Showing posts with label When They Severed Earth From Sky. Show all posts
Showing posts with label When They Severed Earth From Sky. Show all posts

Thursday, April 18, 2013

What’s your favorite book?


I was an English major in college. I read a lot of books, some good, some terrible. I’ll admit though, I’ve been reading for enjoyment since I was about ten years old. I know, I’m a dork right? Ha. I remember standing in the book store at the mall (back when book stores were a dime a dozen) and agonizing over which book to spend my meager allowance on purchasing. Back then it was Dr. Who stories. Later I graduated to Isaac Asimov’s Foundation series. I’ve always been a bit of a Sci Fi and Fantasy nerd. Heck, I read Tolkien when I was 12. High School brought on a bunch of ‘classics’ that I’d rather label garbage. In college I read even more material, much of it terrible, but also some incredible gems.

One of my favorite books of all time is Possession, by A.S. Byatt. Read that in my Junior year of college. I’d say that’s number three on my all time favorite list. Number two is a non-fiction book about the human mind and how it constructs myth and morphs it over time. When They Severed Earth From Sky, by Barber and Barber will undoubtedly force you to change your perspective on religion, history, myth and the meaning of societies’ values.

My all time favorite book is Catch-22 by Joseph Heller. Surprisingly, I did not read this book in high school or college. I read it after that, while I was in the Navy.  Imagine the irony of that sort of thing, reading a book about military and societal insanity, while in the military, serving during a time of societal upheaval in the wake of 9/11. Regardless of when I read the book, it stunned and captivated me. I was intrigued and perplexed at the same time. Each character vividly came to life from the written page; each possessed disturbing yet personal quirks that made them ‘real’. I also identified with the central conundrum the book presents; that of the struggle to conform or rebel against society’s rules while being true to yourself.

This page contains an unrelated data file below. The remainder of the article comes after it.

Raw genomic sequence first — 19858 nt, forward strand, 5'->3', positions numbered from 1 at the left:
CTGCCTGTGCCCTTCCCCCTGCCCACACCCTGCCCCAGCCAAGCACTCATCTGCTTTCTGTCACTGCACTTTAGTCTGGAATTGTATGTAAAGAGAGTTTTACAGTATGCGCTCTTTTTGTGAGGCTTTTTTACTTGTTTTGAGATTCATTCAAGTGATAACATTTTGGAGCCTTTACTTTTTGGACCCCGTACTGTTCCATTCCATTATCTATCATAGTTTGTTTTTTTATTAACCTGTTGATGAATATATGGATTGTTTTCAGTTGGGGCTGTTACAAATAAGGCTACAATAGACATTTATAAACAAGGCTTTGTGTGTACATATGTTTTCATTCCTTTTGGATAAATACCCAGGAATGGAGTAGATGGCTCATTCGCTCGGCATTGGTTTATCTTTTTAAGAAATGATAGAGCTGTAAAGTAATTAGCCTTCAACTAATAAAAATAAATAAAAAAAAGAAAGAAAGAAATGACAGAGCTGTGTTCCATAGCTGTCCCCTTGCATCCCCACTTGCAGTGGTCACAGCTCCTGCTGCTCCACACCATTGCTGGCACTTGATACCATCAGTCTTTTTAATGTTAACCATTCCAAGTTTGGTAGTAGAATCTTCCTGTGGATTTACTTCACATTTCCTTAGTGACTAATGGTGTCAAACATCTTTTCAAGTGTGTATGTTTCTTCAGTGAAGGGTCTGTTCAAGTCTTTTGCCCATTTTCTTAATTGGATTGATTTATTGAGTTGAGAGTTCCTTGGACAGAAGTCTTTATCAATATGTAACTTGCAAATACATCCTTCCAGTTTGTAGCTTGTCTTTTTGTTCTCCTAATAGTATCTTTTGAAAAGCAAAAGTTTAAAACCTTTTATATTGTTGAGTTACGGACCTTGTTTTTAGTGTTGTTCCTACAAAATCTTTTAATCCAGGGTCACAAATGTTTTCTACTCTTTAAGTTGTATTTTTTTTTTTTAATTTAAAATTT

Other people that have read Catch-22 agree with me; although others have said it can be incomprehensible. The narrative is fractured a la Pulp Fiction. I think that’s what I like about it most. The story is non-linear. To me that’s like life. Yes we move through time in a linear fashion but for the most part our minds meander and oscillate from the past to the present and drift off into the future occasionally, all in a day’s time. I think the beauty of a story like that is you aren’t stuck in a traditional beginning, middle, and end. Each chapter could be the conclusion or the start; it’s all in how you look at it. That’s the real gift, the gift of perspective.

Another interesting note about that book is this. Joseph Heller taught English composition at my Alma mater, Penn State for two years. I remember being on campus. Every day after class I passed by a sign outside one of the buildings. This sign was dedicated to Joseph Heller and it made mention of his tenure at Penn State and his acclaim for writing Catch-22. After first reading that sign I told myself that one day I would read his book. Although it took me ten years to fulfill that promise, I did. Consider it a conceit that I believe one day I will publish a quality novel like Mr. Heller. And I too will have a sign somewhere on Penn State’s main campus illustrating that fact.  

If you remember I’m always saying if you change your perspective, you’ll change the world. Well, here’s another example. What’s your favorite book? Do you even have one? If you don’t I’d challenge you to pick one of mine, if just for a good example and read it. You might get something out of it, if you dare.



Thanks for reading. Questions and comments are welcome. 

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